Capitolis valued at $1.6 billion after raising $110 million for new tech to update capital markets trading TechCrunch

A lot of the startups you tend to hear about in the fintech world are building solutions for consumers and businesses. Today, a startup that aims to build technology to serve the biggest users of financial services – the big banks themselves and the way they move money – is announcing a massive funding round. to double that chance.

Capitolisis building new technology to address the way money moves in capital markets to increase speed and also simplify the way banks transact with each other, has raised 110 million dollars, a Series D that the US/Israeli company says values ​​it at $1.6 billion. This latest round brings the total amount raised by the startup to $280 million.

Capitolis has worked with over 100 major banks and they say they have traded over $60 billion in ‘options’ from over 30 investors and optimized over $13 trillion in trades through their compression and upscaling” – all numbers are up from last year, When was the last time it raised funds?.

More directly, its technology was put to work under a well-timed scenario: last week they announced that their compression technology is being used by “a large network of global banks” to reduce their exposure to the Russian ruble – a move that involves a global move to sanctions on Russia and its financial institutions after the unprovoked attacks on Ukraine.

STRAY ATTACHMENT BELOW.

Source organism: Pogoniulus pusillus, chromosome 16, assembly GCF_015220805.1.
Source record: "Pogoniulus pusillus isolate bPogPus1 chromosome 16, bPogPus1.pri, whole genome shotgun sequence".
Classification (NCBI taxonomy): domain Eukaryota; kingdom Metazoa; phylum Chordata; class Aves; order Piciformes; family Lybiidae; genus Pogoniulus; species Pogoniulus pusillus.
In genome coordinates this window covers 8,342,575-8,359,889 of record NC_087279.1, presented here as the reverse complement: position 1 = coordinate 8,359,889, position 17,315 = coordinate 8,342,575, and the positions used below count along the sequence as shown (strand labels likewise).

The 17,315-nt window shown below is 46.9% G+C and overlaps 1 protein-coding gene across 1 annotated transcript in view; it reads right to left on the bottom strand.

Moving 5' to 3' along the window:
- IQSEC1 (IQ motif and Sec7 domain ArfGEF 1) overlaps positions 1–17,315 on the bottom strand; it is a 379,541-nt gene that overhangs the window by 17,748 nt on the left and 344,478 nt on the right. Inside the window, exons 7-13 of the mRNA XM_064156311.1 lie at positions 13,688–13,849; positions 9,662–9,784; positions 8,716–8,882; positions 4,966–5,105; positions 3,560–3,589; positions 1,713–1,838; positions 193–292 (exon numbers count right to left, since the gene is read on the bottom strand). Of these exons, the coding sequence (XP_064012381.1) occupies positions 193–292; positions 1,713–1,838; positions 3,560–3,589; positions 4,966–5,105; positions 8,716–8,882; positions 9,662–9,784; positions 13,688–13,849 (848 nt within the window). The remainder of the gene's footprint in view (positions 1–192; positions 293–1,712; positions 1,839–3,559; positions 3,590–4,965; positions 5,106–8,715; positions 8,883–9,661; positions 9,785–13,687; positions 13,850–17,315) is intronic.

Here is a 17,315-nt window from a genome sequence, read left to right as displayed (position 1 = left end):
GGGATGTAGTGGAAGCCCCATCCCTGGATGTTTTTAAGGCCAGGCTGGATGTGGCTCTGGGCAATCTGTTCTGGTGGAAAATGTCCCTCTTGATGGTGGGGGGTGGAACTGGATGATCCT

Building the tool to reduce risk in rubles was a first for the startup, and it was a tool built specifically after being approached for implementation by these banks.

“Capitolis has been able to mitigate these major risks and promote financial soundness and stability for the benefit of the entire capital markets system,” it said.

That urgent and high-profile aspect of Capitolis’ work underscores the startup’s position in the market and shows why it has attracted funding from investors of such caliber.

Canapi Ventures, 9Yards Capital, and SVB Capital (all prolific fintech investors) are leading the round, with a16z, Index Ventures, Sequoia Capital, S Capital, Spark Capital, Citi, State Street – to name a few. The press publishes a lot. More recently, as for the investigations it is undertaking into Russian oligarchs and the elusive, global movement of their money – and JP Morgan is involved as well.

Notably, with this grant, Jeffrey Goldstein, former Secretary of the Treasury Department of Homeland and Advisor to the Secretary of the Treasury of the United States; and George Osborne, former Prime Minister of the United Kingdom of the Exchequer, also join the board of Capitolis. (The two of them are senior advisors at Canapi and founding partners at 9Yards, respectively.)

The Russian ruble example highlights the challenge that Capitolis has identified and is addressing, and it is one that is somewhat endemic to any legacy financial service.